Striking Out a Court Pleading

Court Pleading

A court pleading may be struck out by the Court pursuant to Rule 9-5 ( 1) which states:

1) At any stage of a proceeding, the court may order to be struck out or amended the whole or any part of pleading, petition or other document on the ground that:

a) it discloses no reasonable claim or defence, as the case may be,
b) it is unnecessary, scandalous, frivolous or vexatious,
c) is otherwise an abuse of the process of the court,
And the court may pronounce judgment or order the proceeding to be stayed or dismissed and may order the costs of the application to be paid as special costs.
In Johnston Estate v Johnston 2017 BCCA 59 the trial judge’s decision was  upheld by the Court of Appeal when the court struck out the
plaintiff’s claim on the basis that his claim that the solicitor who drew a new will for his deceased father,
changing the previous will in which the plaintiff  would inherit, owed him a duty of care as a beneficiary to not
change the will as it was inconsistent with the previous will.
The Court struck out the claim on the basis that” it was “bound to fail” as
it disclosed no reasonable claim as the solicitor did not owe him, as a prior beneficiary, a duty of care at law.
 

 

In Carhoun & Sons Enterprises Ltd. v. Canada (Attorney General), 2015 BCCA 163 (CanLII),

Madam Justice Garson reviewed the test generally to strike a pleading

on the basis it fails to disclose a reasonable cause of action:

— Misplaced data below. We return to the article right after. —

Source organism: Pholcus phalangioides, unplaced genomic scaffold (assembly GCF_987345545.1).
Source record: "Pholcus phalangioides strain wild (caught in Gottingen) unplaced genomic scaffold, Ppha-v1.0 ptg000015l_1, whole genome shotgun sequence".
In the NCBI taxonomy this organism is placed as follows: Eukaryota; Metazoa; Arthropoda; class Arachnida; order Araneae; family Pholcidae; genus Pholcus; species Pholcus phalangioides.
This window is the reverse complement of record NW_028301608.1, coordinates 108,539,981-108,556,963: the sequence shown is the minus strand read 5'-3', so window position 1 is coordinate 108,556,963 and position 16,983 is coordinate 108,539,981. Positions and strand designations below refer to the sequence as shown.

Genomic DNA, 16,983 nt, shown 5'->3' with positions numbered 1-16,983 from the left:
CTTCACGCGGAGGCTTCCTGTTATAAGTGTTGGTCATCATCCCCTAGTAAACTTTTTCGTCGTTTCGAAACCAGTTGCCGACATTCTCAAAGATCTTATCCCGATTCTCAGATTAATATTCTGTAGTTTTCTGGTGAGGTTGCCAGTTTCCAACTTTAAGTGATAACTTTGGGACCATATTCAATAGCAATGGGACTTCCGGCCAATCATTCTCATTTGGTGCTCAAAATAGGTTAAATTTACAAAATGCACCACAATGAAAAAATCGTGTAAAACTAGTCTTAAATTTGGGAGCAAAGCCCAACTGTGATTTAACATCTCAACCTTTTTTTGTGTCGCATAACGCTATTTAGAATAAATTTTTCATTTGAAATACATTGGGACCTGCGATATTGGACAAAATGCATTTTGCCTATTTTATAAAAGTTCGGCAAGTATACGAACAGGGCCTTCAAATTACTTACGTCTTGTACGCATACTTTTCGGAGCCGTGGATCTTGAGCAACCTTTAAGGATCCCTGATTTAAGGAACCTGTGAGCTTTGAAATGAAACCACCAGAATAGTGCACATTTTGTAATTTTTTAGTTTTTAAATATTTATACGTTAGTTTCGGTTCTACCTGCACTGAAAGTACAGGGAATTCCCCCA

[16] The test to strike a pleading on the basis that the claim fails to disclose a reasonable cause

of action was described in Hunt v. Carey Canada Inc., [1990] 2 S.C.R. 959. Madam Justice Wilson,

writing for the Court, emphasized that, in an application to strike pleadings,

“[n]either the length and complexity of the issues, the novelty of the cause of action,

nor the potential for the defendant to present a strong defence should prevent

the plaintiff from proceeding with his or her case”: Hunt at 980.

Claims should only be struck out if it is plain and obvious they will fail or the case is

“beyond reasonable doubt”: Hunt at 980. She said, “when a statement of claim reveals a difficult

and important point of law, it may well be critical that the action be allowed to proceed”: Hunt at 990.

Trevor Todd

Trevor Todd is one of the province’s most esteemed estate litigation lawyers. He has spent more than 40 years helping the disinherited contest wills and transfers – and win. From his Kerrisdale office, which looks more like an eclectic art gallery than a lawyer’s office, Trevor empowers claimants and restores dignity to families across BC. He is a mentor to young entrepreneurs and an art buff who supports starving artists the world over. He has an eye for talent and a heart for giving back.

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